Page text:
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Massachusetts Court Addresses Accommodating Employees with Depression Under ADA


In Moebius v. TharpeRobbins Co., Matthew Moebius brought wrongful termination and disability discrimination claims against his former employer, TharpeRobbins, under the Americans with Disabilities Act (ADA) and Massachusetts state law, alleging that TharpeRobbins had discriminated against him because of his severe depression. The U.S. District Court for the District of Massachusetts recently denied TharpeRobbins’ motion for summary judgment. In its November 1, 2016 order, the court found that triable questions remained as to whether Moebius’s depression substantially limited a major life activity, whether TharpeRobbins had failed to provide Moebius with a reasonable accommodation, whether Moebius had been terminated because of his disability, and whether TharpeRobbins’ proffered legitimate, non-discriminatory reasons for Moebius’s termination were pretextual.

For over seven years, Moebius worked as a senior network engineer for TharpeRobbins, which develops and provides software programs designed to measure and reward employee performance. In late 2013, Moebius began experiencing symptoms of severe depression related to his recent divorce. Moebius alleges that, around this time, he began using more paid time off due to his depression and asked on two occasions if he could work from home as an accommodation. However, Moebius’s supervisor prohibited him from doing so and required him to be physically present in the office to manage other employees and maintain servers. Moebius’s attendance began to grow worse, and in September 2014, he was terminated, purportedly for unsatisfactory performance.

Developing an analytical framework for depression and other mental illnesses under the ADA’s “mental impairment” provision has presented unique challenges for courts. For instance, the frequency and duration of symptoms can vary widely among individuals diagnosed with major depressive disorder—meaning that an employee with major depressive disorder might experience severely debilitating symptoms during a depressive episode, but exhibit virtually no symptoms whatsoever at other times. This variability of symptoms complicates the determination of whether the employee’s depression “substantially limits one or more major life activities,” the ADA’s metric for a qualifying disability.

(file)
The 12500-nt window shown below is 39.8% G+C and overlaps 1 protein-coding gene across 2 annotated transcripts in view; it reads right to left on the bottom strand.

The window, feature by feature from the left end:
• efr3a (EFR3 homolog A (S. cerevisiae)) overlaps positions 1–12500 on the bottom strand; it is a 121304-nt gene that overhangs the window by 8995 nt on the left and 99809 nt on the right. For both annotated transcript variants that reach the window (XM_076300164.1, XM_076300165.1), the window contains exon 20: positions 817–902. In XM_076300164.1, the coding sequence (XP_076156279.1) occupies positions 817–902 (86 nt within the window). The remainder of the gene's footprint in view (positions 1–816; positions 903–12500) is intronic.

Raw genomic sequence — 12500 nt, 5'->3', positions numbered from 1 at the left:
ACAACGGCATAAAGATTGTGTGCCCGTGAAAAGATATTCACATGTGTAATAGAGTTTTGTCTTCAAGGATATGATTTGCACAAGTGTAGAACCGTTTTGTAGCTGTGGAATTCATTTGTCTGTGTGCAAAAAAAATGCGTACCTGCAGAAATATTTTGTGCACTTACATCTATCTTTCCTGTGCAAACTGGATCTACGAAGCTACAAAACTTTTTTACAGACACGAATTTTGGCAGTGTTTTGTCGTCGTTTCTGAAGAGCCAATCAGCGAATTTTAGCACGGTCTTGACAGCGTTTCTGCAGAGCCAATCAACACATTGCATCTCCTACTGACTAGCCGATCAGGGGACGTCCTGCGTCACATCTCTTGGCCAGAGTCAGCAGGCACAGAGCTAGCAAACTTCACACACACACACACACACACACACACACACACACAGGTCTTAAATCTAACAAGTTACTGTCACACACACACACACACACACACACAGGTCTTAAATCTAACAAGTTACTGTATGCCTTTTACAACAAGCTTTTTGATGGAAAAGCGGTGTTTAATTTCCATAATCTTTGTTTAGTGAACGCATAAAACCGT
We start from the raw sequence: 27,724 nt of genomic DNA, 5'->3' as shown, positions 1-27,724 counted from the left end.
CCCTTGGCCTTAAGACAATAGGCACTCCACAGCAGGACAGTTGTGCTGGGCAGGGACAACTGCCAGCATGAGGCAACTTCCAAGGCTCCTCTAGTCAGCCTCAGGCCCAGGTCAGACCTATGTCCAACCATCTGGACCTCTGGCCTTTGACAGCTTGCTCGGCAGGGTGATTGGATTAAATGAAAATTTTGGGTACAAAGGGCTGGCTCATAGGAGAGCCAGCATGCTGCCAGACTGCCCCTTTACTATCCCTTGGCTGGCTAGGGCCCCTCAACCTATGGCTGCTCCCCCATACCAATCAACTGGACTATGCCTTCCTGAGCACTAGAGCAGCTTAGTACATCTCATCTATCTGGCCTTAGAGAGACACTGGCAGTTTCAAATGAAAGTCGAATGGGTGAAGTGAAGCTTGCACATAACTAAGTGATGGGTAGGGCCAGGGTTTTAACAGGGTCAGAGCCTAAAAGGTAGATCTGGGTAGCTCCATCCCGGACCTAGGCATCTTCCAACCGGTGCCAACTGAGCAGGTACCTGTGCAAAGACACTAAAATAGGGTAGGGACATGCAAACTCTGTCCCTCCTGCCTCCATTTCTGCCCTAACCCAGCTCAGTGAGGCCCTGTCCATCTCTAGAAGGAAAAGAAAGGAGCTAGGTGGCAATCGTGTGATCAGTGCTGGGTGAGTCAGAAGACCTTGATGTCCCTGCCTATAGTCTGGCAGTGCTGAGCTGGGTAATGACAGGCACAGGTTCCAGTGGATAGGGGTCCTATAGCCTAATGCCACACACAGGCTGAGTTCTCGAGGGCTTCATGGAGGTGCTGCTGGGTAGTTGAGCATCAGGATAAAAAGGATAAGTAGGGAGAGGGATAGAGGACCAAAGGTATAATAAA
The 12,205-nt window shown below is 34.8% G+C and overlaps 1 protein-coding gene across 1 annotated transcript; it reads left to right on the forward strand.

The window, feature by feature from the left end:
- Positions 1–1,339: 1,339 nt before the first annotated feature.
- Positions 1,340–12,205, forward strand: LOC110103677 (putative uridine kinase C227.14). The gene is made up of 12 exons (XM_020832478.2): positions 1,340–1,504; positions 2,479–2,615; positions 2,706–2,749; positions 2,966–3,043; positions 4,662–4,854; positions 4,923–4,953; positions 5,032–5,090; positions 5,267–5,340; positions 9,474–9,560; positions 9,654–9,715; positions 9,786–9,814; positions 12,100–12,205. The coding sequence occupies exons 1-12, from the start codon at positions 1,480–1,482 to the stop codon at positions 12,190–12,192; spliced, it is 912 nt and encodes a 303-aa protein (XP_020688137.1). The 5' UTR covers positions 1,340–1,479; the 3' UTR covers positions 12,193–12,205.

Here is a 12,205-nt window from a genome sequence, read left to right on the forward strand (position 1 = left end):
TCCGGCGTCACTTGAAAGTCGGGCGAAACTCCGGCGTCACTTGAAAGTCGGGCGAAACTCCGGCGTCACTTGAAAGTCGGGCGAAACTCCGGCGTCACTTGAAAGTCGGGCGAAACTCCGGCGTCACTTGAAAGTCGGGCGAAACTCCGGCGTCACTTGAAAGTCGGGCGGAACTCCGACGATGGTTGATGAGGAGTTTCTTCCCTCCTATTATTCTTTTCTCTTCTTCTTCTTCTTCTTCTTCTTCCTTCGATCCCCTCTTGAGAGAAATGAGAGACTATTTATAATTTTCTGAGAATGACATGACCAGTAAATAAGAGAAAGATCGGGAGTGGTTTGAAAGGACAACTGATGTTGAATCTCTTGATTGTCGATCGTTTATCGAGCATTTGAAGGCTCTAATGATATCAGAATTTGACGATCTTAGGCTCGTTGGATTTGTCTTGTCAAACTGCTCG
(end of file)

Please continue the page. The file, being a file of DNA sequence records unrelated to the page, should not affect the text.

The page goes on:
Moebius submitted a sworn affidavit from his physician, who stated that Moebius was diagnosed with depression and had experienced suicidal ideation during his employment at TharpeRobbins. Considering this diagnosis in combination with Moebius’s pattern of depression-related absences from work, the court found that Moebius had “made a sufficient showing that he did in fact have a disability that significantly impaired his ability to perform his job” for purposes of summary judgment.

The court also determined that Moebius had “offered sufficient evidence … that working from home was a reasonable accommodation” for his depression, considering that “a reasonable juror could find that … being present in the office at all times was a marginal requirement and not an essential function of [Moebius’s] job.”

As recently as 15 years ago, the idea that an employee’s regular presence in the workplace did not constitute an “essential” element of their job might have been unthinkable to many employers. However, “telework” has become an increasingly viable option for accommodating employees with disabilities, thanks to the rising availability of technology—like video chat and instant messaging—that enables employees to communicate effectively with coworkers, even when not in the same physical location. The EEOC has released guidance for employers on implementing telework as a reasonable accommodation, stating that “[c]hanging the location where work is performed may fall under the ADA’s reasonable accommodation requirement of modifying workplace policies,” as long as “some or all of [the employee’s essential job] duties can be performed at home.”

Here, the court found that, as Moebius was “an experienced computer engineer” without managerial responsibilities “who was able to accomplish tasks with or without supervision,” he had sufficiently demonstrated that “the essential functions of his job could have been completed at home almost as easily as they could have been completed in the office.”

Disabled employees have the right to enjoy a workplace free of discrimination. If your employer has discriminated against you because of your disability, contact The Harman Firm, LLP.

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